As the author, you may wish to post your article in a PrePrint service, institutional or subject repository or a scientific social sharing network. For more information on author self archiving and rights to reuse content – which are dependent on the license you have obtained – please refer to the BMJ author self archiving and permissions policies page.

Article Processing Charges

During submission, authors can choose to have their article published open access. The costs for open access are $2,800 for members and $3,200 for non-members. There are no submission, page or color figure charges.

For more information on open access, funder compliance and institutional programs, please refer to the BMJ Author Hub open access page.

Manuscript Transfer

Your article will not automatically be transferred to RAPM if rejected from another BMJ Journal. However, you will be able to choose RAPM as an alternate journal when submitting an article to any BMJ Journal; any reviewer comments will be shared, resulting in a reduced time to decision.

Manuscripts will be evaluated separately by the RAPM editorial team, with different criteria for acceptance.

Data Checks

BMJ is a member of CrossCheck by CrossRef and iThenticate. iThenticate is a plagiarism screening service that verifies the originality of content submitted before publication. iThenticate checks submissions against millions of published research papers, and billions of web content. Authors, researchers and freelancers can also use iThenticate to screen their work before submission by visiting ithenticate.com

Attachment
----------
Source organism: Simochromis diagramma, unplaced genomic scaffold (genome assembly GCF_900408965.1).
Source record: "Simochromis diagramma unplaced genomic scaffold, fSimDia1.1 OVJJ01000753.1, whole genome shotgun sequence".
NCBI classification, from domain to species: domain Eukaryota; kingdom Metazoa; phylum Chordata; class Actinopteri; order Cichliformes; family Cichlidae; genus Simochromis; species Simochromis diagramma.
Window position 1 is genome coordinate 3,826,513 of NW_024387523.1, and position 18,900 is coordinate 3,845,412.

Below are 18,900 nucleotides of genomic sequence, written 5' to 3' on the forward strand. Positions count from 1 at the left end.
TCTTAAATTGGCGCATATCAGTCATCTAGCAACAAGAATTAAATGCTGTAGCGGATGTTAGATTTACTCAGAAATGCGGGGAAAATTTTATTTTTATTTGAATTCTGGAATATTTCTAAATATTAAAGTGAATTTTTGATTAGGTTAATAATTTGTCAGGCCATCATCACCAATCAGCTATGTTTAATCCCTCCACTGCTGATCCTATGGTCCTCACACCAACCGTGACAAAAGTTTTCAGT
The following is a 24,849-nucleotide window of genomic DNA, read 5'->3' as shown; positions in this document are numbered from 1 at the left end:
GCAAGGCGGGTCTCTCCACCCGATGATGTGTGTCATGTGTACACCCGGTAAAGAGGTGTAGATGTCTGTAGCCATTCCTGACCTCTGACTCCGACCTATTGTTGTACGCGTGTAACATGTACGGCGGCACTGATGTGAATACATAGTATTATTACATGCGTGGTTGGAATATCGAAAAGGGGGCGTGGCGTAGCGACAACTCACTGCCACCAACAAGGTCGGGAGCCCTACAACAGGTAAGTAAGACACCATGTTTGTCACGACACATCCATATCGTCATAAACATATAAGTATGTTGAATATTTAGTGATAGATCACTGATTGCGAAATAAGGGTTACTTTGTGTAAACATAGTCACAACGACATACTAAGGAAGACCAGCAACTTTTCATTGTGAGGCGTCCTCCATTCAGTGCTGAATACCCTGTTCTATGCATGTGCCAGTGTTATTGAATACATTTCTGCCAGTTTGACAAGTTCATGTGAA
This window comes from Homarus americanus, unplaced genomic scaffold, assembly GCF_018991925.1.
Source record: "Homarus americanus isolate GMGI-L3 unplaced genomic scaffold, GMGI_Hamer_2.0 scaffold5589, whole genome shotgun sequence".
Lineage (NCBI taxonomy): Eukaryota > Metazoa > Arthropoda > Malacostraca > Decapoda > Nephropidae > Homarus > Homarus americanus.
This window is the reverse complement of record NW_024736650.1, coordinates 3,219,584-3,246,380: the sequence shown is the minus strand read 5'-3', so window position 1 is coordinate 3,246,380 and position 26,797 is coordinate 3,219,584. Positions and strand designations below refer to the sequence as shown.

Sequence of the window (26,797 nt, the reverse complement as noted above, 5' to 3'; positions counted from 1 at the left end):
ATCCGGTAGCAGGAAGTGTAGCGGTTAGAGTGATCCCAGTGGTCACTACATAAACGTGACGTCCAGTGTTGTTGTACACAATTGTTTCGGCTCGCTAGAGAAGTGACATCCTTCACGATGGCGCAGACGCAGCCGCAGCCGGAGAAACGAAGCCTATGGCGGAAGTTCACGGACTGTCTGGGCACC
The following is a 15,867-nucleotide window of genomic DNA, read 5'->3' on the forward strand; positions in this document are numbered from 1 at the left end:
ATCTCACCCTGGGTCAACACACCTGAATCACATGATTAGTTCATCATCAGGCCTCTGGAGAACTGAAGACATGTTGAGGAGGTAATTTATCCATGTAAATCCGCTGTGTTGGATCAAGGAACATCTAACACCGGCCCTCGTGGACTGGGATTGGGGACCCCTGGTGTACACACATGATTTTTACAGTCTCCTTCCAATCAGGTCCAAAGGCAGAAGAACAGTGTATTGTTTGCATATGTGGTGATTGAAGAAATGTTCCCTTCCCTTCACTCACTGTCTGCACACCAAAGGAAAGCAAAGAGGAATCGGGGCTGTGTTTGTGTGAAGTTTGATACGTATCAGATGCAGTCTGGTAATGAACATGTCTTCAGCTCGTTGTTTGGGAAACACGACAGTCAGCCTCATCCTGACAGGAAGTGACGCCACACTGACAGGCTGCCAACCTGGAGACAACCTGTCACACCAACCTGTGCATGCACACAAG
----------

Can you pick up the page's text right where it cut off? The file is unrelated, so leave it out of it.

Data Sharing

Authors of original research articles are encouraged to include a data sharing statement when submitting their article. The statement should explain which additional unpublished data from the study—if any—are available, to whom, and how these can be obtained.

At present there is no major repository for clinical data, but Dryad has declared its willingness to accept medical datasets. Authors can start the deposition process while submitting to any BMJ Journal. Dryad provides authors with a DOI for the dataset to aid citation and provide a permanent link to the data. Note that Dryad hosts data using a CC0 licence so authors should check that this is suitable for the data that they are depositing. The DataCite organisation has a growing list of other repositories for research data.

ORCID

RAPM mandates ORCID iDs for the submitting author at the time of article submission; co-authors and reviewers are strongly encouraged to also connect their ScholarOne accounts to ORCID. We strongly believe that the increased use and integration of ORCID iDs will be beneficial for the whole research community.

Please find more information about ORCID and BMJ’s policy on our Author Hub.

Reviewer Resources

To guide peer reviewers in preparing reviews for research manuscripts, RAPM‘s Editor-in-Chief has provided a list of criteria for our reviewers.

Submission Policies

For guidelines on policy and submission across our journals, please click on the links below: